x Abu Dhabi, UAEFriday 19 January 2018

The science behind the clouds - and rain and hail

ABU DHABI // The weather system that ripped through the UAE over the past week eased yesterday, but meteorologists say there may be more storms on Friday. The gales and downpours that contributed to at least 18 deaths and caused millions of dirhams in damage were severe, but not unusual for this time of year. The thunderstorms erupted when warm, moist air from the Arabian Sea travelling at surface level collided with a cold upper air mass from the eastern Mediterranean. Low pressure weather systems are usually associated with wind, cloud and rain while high pressure systems mainly result in hot, dry conditions.

The recent storms were prolonged because the low pressure trough became trapped by a ridge of high pressure around Egypt and the Arabian peninsula. "The trough we have been experiencing has now moved east and is about to pass over Iran," said a meteorologist at the UAE's National Centre of Meteorology and Seismology (NCMS). "Unfortunately a second low pressure trough is due to arrive here from the north-west on Friday. We expect it will stay here for around two days. It will bring more rain and winds."

Jebel Jais, around 30km north of Ras al Khaimah, was the wettest region, with 162mm of rain last week. Fujairah had 127mm, Ghantoot 98mm and Abu Dhabi 27mm. Figures were not available for Dubai. Rain was concentrated in the north of the Emirates as mountainous regions receive more rainfall. Wind speeds peaked at about 90 kph. "There was a lot of humidity which arrived from the Arabian Sea and Indian Ocean and it caused the instability in the weather that we have been seeing for the past few days," said the meteorologist. "This caused the formation of cumulonimbus clouds and led to the wet weather.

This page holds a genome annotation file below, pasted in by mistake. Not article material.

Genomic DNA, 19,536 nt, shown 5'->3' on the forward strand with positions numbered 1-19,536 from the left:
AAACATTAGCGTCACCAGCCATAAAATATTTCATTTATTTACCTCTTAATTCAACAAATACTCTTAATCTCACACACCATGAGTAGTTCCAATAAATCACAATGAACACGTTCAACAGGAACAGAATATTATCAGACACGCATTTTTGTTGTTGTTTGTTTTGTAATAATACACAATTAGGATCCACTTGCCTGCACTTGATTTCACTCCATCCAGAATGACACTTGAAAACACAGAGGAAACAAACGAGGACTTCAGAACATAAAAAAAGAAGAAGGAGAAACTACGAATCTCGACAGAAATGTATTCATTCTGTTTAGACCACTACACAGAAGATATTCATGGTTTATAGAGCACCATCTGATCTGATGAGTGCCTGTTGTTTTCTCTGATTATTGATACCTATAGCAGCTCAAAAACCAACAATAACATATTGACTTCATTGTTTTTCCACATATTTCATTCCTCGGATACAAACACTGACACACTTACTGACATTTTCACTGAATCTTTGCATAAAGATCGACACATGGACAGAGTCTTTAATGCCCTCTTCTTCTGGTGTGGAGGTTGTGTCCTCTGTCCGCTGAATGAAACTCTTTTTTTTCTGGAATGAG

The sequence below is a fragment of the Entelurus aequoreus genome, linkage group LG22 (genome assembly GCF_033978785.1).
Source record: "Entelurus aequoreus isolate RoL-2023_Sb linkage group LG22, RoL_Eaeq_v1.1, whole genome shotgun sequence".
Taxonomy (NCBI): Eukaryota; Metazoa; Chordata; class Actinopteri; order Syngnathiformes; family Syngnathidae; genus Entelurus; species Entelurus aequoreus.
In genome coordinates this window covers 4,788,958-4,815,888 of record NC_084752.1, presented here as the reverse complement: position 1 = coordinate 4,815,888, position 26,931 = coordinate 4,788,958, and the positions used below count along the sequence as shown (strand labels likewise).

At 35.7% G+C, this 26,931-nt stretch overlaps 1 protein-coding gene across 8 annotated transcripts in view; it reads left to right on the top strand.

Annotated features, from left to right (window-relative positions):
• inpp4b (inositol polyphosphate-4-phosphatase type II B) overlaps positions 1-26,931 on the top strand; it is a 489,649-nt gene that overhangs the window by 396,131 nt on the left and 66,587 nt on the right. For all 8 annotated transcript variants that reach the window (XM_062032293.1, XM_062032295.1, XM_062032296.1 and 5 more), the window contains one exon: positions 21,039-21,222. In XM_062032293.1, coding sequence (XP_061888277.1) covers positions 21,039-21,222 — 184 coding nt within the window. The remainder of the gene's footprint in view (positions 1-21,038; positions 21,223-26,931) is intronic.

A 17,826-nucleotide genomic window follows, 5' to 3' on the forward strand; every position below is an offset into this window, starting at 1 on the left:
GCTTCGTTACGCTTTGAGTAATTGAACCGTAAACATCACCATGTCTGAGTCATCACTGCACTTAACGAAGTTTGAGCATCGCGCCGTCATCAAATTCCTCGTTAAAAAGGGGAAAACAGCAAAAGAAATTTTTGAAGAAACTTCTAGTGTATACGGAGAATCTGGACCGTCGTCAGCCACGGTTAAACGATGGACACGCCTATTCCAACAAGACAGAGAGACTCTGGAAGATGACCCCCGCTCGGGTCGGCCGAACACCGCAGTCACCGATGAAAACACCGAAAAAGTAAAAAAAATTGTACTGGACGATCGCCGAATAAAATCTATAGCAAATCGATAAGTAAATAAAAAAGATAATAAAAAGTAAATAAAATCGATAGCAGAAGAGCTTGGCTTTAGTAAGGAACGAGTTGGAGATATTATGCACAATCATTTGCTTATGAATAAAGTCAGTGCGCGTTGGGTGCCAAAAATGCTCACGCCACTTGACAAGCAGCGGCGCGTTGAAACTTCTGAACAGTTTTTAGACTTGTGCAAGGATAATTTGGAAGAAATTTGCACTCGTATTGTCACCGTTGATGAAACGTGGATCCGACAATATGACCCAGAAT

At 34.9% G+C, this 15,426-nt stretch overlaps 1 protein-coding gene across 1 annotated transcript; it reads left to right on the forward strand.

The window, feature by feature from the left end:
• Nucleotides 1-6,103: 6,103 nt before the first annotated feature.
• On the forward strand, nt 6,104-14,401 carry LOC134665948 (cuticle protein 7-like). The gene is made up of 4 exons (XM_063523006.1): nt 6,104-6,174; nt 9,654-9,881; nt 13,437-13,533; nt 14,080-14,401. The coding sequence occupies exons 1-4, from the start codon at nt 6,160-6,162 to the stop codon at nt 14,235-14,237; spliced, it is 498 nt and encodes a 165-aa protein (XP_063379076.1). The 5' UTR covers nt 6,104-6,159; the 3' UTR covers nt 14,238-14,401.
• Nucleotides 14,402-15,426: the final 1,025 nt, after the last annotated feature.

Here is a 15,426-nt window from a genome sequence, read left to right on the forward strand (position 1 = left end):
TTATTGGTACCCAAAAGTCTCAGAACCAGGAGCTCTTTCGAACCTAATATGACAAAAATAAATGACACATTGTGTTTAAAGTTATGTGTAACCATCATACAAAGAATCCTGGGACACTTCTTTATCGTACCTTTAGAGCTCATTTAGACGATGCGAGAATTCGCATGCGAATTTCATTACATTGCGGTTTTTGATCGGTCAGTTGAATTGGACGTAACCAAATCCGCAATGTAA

Another meteorologist at Dubai International Airport added: "There was a great deal of convection clouds formed and these rose higher than normal; 40,000ft rather than the usual 30,000ft. "The weather was quite severe but it was not unusual. Last year was drier and not like this but in 2007 there was a very similar weather pattern at this time of the year. In 2005 it was the same. "It is cyclical. These weather patterns come and go. The 1980s were wetter. The 1990s were drier."

Storms form when warm air and cool air collide. Warm air has a lower density than cool air and rises within the cooler air mass. As it rises it cools and the water vapour condenses before freezing inside the cloud. This condensation releases heat energy that warms the outer layer of air, triggering a convection effect that sucks this cold air core up to the tropopause. This leads to the formation of huge cumulonimbus clouds.

The cold air then falls and leads to rain or hail and also causes downdrafts below the storm. As the warm air updrafts mix with the freezing downdrafts, the water particles collide, causing friction that electrifies the cloud particles and these charged particles separate. The positive charge fixes near the top of the cloud while the negative rests at the bottom. Eventually, the charges become so great they form an electrical discharge in the form of lightning.